The most useful textbook & academic posts of the week: July 27, 2018

"It is the writer who might catch the imagination of young people, and plant a seed that will flower and come to fruition." ~Isaac AsimovIsaac Asimov said, “It is the writer who might catch the imagination of young people, and plant a seed that will flower and come to fruition.” This week’s collection of articles from around the web are sure to have something to catch your imagination and plant a seed for the future.

We start with ways to develop your passion, understanding preprints and peer review, and the importance of conference presentations for early career researchers. We then look at the academic taboos associated with writing, some summer practices for graduate students seeking employment opportunities, and advice on how to choose the right journal. We close this week’s list with current noteworthy topics of discussion on transparency, discrimination, manuscript exchange, OER, and the impact of Amazon on the publishing economy.

Whatever your passion or discipline, write this week in a way that might catch the imagination of others and plant seeds for tomorrow’s ideas and practices. Happy writing!

Don’t find your passion — cultivate it, psychologists say

A new study suggests that the old adage may not be the best way for students to learn. How students are taught this lesson can affect how they learn, because those who believe the old adage — that passions are “fixed” — tend to give up on new interests when they get too difficult to learn, the study suggests.

The what, why, and how of preprints and peer review

Preprint servers were created to speed up scholarly publishing and allow authors to receive peer feedback on their preprint manuscripts before they submit it to a journal. Some journals don’t allow for this: they don’t want any version of a manuscript to have been printed elsewhere even as a preprint. Other journals, however, don’t mind or even welcome it.

How important is it to present at conferences early in one’s career? (Part 1)

Some great responses, starting with “It’s very discipline specific, even in the sciences. For example, computer science tends to publish mostly through conference proceedings these days, and they like the thesis by compilation/publication format, so they tend to encourage candidates to start early. Other science disciplines, like astrophysics, are big on posters as a conference entry point, with papers being something you get to in the middle years.”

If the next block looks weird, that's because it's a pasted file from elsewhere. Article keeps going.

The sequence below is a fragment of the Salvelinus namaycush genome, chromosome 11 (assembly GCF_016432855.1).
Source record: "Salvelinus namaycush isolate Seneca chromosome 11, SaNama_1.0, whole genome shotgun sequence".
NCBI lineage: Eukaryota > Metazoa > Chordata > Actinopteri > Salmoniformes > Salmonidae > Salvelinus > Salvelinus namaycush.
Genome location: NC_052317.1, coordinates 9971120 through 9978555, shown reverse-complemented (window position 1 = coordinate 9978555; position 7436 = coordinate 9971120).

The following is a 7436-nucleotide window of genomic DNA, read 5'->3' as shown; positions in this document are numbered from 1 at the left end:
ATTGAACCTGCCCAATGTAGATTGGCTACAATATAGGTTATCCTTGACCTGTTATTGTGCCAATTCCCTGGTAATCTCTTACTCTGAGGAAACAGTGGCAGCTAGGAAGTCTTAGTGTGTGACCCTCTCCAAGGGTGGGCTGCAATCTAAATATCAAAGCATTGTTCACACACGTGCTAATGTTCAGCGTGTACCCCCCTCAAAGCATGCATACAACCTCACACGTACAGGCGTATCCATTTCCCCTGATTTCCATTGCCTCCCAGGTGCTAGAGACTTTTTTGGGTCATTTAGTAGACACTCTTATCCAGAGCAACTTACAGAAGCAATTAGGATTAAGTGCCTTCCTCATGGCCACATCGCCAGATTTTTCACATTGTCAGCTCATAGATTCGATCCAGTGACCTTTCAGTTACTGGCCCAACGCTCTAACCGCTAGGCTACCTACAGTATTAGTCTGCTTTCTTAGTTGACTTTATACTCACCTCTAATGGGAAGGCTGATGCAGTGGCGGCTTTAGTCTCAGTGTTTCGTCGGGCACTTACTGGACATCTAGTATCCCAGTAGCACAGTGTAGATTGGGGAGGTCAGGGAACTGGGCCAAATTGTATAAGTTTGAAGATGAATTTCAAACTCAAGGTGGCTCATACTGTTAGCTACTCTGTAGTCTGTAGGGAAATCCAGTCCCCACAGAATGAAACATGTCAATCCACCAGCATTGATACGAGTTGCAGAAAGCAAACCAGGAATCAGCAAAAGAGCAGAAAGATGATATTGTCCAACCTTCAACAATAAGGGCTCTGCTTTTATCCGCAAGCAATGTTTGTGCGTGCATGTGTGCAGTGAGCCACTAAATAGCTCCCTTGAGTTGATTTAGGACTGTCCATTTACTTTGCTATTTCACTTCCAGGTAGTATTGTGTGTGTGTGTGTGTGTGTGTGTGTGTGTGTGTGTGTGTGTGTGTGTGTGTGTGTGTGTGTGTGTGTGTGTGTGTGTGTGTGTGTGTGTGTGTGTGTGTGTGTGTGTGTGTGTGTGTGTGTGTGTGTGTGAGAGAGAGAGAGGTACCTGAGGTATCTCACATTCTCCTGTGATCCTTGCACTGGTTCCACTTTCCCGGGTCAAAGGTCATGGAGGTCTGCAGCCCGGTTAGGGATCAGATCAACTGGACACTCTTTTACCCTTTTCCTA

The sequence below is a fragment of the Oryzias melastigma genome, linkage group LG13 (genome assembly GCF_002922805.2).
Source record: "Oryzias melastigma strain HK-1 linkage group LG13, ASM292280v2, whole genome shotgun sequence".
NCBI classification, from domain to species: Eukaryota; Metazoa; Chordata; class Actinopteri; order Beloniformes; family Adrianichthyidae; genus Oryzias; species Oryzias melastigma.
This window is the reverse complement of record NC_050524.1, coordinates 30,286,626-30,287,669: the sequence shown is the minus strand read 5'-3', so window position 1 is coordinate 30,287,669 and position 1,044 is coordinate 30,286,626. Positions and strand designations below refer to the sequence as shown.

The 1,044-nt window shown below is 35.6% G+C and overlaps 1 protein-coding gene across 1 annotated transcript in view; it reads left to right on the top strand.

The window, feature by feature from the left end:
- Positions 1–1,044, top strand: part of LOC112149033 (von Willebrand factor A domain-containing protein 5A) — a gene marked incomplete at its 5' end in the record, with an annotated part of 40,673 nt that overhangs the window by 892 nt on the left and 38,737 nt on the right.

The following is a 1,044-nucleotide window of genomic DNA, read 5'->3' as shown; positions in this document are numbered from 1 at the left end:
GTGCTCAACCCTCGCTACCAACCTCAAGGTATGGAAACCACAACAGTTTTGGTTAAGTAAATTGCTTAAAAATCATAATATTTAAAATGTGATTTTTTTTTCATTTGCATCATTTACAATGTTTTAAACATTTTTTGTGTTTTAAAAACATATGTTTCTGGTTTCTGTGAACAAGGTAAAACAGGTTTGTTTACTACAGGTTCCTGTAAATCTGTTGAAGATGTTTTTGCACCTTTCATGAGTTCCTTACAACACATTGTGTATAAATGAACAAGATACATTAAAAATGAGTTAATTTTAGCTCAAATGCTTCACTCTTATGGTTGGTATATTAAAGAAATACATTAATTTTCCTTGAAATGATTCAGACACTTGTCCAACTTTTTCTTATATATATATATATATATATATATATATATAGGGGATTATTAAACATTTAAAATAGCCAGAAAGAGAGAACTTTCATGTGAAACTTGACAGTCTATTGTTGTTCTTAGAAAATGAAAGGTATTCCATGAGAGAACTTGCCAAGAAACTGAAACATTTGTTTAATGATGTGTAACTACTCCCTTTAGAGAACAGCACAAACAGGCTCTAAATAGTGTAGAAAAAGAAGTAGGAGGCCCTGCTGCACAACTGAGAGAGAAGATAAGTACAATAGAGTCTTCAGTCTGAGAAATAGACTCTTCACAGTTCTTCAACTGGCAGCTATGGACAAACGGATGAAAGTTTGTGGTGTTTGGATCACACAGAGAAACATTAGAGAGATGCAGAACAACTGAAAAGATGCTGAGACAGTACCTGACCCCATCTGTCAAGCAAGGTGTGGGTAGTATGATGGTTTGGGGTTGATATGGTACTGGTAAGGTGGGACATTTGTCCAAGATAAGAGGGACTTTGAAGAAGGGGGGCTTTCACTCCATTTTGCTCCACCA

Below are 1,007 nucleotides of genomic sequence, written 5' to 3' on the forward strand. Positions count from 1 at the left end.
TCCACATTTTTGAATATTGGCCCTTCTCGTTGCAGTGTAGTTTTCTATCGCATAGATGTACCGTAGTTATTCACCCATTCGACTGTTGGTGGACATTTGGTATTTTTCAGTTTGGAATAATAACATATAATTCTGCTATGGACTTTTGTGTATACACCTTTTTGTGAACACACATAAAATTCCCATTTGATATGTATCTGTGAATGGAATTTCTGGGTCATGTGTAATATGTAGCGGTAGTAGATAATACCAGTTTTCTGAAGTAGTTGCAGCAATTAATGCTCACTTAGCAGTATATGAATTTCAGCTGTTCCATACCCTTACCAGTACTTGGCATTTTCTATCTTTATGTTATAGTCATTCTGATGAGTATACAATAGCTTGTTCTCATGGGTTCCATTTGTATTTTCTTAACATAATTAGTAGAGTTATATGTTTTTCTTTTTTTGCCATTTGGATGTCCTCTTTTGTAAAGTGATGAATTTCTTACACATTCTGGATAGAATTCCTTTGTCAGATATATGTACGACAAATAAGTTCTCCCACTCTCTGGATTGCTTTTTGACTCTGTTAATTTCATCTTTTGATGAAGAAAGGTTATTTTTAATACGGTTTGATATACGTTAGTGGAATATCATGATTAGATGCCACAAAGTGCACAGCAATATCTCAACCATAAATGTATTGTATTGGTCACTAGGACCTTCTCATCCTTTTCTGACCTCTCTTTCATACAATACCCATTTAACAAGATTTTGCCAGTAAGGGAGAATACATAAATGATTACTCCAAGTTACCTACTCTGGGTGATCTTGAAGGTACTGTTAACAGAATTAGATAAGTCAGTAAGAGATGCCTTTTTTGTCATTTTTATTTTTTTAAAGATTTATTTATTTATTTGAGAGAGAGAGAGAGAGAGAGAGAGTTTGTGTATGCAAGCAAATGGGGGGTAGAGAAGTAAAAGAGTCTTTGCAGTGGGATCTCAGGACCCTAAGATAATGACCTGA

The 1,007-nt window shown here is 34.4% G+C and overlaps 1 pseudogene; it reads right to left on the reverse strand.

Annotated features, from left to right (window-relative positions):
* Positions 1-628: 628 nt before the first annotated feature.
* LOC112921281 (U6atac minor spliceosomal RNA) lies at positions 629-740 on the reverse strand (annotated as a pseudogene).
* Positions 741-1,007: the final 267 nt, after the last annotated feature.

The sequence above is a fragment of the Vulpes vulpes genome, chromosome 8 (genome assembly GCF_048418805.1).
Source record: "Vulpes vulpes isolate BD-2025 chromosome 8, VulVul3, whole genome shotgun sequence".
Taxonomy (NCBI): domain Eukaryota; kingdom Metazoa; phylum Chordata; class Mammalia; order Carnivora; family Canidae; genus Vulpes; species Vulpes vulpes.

Academic taboos #3: what cannot be written

Academic writing has powerful conventions that lecturers, doctoral supervisors, and published academics work to uphold. Proper academic writing should be correct in every detail of grammar, punctuation, spelling and structure. It should use the third person, for neutrality, and to remove any sign of personal bias. The author should be as specific and precise as possible, and careful not to over-claim. All this leads to some interesting linguistic contortions.

10 things to know this summer

Graduate candidates are often told the job market is random. A part certainly is — in fact, probably a large part — but good strategy can help as well. The following is a short collection of advice for any graduate student preparing materials for this year’s cycle.

Five clues – choosing the right journal

Journal editors often report that the major reason for desk rejecting papers – that is they send the papers back to the author rather than send them out to reviewers – is that the paper doesn’t fit their journal. The rejected paper is about something that the journal just isn’t interested in. So what does this ‘fit’ actually mean? And how can someone new to academic publishing make sure that they choose a journal that will be interested in what they have to say?

The wrong kind of transparency?

Higher ed groups in recent weeks have joined opposition to proposed Environmental Protection Agency rule they say would block good research from being used in drafting new regulations.

Meritocratic publishing: Open access and tackling discrimination in academia

Peer review is at the heart of scientific publishing. It is the process by which grants are allocated, papers published, academics promoted, and Nobel prizes won. Through the process of peer review, a manuscript is evaluated by experts in a specific field, revised and improved by the authors, and then finally accepted for publication. The problem with peer review is that, despite its rigor, it suffers from bias because reviewers are competing for the same recognition and resources.

Manuscript exchange – what MECA can do for the academic publishing world – and what it can’t

A new academic publishing initiative known as Manuscript Exchange Common Approach (MECA) was accepted by members of the National Information Standards Organization (NISO) in May as a framework for best-practices development in manuscript transfer across systems. The idea behind the project is that the industry’s leading technology providers will work together on a more standardized approach to the transfer of manuscripts between and among systems, such as those in use by publishers and preprint servers.

OER shown to improve grades, not just cut costs

A University of Georgia study found that open educational resources improved end-of-course grades for undergraduates and lowered D, F and withdrawal rates.

The oligarchy of Amazon

One can argue for and against consumer choice. The issue for me here is that while the consumer clearly wants the best deal available, publishers risk losing the income they need to produce the books, forcing them to publish fewer, less diverse materials. The principle at stake here is that diversity of business across nations, and across retailers, is important for a thriving publishing economy, and yet Amazon does what it wants, where it wants, when it wants. Are we OK with this?